The Pop Sensation exhibition in Hong Kong.
HONG KONG - Among private banks, UBS’s art collection ranks as one of the best. In conjunction with the Hong Kong Arts Centre, UBS recently brought over thirty Pop Art pieces to Hong Kong from their collection, which was built over forty years. The exhibition in Hong Kong included iconic works by two of the masters of Pop Art, Andy Warhol and Roy Lichtenstein, including Warhol’s most popular Campbell's Soup Cans series.
What made this exhibition unique was that it went beyond showcasing capitalist Pop Art from the 1950’s and 60’s and extended its scope to include artists from around the world, embodying the full influence of Pop Art on artists globally. At the same time, it reflected on how far-reaching the effect of capitalism and consumerism were on work by Asian artists under the force of globalization, as illustrated in the exhibition, with Thai artist Navin Rawanchaikul’s large-scale oil painting, and work by Chinese artists, the Luo Brothers.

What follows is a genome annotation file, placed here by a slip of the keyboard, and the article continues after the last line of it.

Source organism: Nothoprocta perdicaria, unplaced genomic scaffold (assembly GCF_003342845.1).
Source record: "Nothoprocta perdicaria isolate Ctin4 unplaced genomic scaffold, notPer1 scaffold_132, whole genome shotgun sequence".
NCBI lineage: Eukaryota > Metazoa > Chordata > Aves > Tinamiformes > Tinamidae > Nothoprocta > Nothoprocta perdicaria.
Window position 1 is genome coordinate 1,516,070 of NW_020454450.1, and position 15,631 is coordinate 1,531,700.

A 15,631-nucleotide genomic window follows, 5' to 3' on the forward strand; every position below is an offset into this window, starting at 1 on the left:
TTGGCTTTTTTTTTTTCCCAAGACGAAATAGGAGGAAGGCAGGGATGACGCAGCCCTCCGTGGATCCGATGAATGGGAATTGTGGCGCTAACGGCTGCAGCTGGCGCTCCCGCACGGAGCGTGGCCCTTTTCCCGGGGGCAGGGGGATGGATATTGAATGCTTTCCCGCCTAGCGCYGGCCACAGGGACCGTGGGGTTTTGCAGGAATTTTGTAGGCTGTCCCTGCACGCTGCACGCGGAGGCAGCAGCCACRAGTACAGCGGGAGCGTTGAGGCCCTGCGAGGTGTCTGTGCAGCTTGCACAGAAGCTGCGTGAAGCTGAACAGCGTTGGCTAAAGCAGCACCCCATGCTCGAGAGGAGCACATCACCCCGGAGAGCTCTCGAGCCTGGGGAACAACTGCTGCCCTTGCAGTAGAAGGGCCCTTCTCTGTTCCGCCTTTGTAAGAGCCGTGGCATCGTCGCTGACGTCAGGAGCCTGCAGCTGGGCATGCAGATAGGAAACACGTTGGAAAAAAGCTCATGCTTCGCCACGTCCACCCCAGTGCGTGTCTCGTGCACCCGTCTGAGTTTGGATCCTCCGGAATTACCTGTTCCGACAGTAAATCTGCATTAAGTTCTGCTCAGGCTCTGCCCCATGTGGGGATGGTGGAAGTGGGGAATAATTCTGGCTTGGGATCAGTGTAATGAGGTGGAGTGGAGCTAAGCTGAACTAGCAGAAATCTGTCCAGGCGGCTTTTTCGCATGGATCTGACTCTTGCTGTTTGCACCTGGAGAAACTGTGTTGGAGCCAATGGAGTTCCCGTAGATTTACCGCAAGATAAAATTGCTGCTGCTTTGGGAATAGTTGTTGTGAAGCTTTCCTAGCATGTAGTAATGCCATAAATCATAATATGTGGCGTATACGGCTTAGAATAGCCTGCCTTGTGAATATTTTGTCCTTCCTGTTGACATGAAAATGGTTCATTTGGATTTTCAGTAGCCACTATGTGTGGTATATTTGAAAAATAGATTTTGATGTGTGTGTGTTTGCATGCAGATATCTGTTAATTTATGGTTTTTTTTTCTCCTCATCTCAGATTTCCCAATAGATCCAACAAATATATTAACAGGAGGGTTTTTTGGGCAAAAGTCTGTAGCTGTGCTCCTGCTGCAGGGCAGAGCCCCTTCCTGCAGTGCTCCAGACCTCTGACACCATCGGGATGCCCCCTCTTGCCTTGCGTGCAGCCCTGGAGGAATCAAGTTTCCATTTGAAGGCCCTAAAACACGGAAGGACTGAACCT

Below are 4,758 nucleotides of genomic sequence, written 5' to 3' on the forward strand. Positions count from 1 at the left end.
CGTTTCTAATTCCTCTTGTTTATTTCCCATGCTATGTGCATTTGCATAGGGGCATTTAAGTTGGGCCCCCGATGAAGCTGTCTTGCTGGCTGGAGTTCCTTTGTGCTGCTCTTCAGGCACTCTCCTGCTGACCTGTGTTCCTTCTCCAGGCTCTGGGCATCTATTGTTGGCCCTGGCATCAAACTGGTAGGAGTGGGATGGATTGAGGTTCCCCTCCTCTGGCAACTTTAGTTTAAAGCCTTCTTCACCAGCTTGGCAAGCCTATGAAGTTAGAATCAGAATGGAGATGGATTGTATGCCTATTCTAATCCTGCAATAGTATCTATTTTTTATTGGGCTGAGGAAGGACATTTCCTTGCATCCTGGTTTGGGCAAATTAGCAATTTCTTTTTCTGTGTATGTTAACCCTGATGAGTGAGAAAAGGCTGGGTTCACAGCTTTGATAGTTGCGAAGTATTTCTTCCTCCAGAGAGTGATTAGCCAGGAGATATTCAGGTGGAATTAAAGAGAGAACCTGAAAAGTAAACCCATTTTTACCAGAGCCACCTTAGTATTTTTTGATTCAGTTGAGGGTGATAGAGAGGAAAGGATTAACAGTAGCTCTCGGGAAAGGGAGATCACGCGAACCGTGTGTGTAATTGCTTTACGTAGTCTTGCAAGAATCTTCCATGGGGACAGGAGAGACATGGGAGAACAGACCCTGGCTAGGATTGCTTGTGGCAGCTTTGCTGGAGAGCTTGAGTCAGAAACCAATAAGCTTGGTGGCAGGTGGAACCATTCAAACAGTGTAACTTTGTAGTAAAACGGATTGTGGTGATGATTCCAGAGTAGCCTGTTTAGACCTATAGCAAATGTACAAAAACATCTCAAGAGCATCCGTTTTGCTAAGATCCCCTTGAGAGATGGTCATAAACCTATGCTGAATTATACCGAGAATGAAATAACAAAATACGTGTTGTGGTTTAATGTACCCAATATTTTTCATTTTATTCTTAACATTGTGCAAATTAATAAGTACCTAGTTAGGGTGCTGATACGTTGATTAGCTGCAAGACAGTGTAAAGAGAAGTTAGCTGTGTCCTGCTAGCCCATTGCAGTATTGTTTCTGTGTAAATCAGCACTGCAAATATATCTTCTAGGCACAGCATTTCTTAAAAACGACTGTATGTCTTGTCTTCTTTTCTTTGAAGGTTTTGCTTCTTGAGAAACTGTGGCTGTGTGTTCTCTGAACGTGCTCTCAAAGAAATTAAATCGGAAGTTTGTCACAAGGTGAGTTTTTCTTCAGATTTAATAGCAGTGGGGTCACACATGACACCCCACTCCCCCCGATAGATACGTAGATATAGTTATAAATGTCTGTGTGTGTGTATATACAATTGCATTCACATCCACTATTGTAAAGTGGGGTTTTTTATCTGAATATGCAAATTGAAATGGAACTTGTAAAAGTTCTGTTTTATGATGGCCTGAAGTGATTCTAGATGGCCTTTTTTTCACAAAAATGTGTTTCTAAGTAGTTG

The most compelling piece on view was the video artwork Whose Utopia by Guangzhou artist Cai Fei. By using the setting of a factory as its subject matter, this work has no seeming relation to the American Pop Art movement; rather the artist attempts to look at the world from the origins of consumerism. This piece provides a critical view directed at the very heart of Pop Art and its inclusion in the exhibition by curator Stephen McCoubrey serves as a perfect footnote to the whole curatorial approach.
It is rare to see contemporary art pieces from the U.S. in Hong Kong and this was a great chance for art lovers to understand the development of Pop Art and its influence on art. In the forty years that UBS has been collecting art the number of works focused on contemporary art have grown into an impressive collection. It has been exhibited frequently in well-known international museums, including London’s Tate Modern and the Museum of Modern Art in New York, establishing a unique cultural position for the bank. UBS’s enthusiasm for art collection has direct cultural associations with the Swiss tradition of art collection, and distinguishes them from the numerous other private banks. Their collection also affords opportunities for the bank to hold art events and meet new clients. The example set by UBS vividly illustrates the feasibility and potential possibilities of a corporate art collection.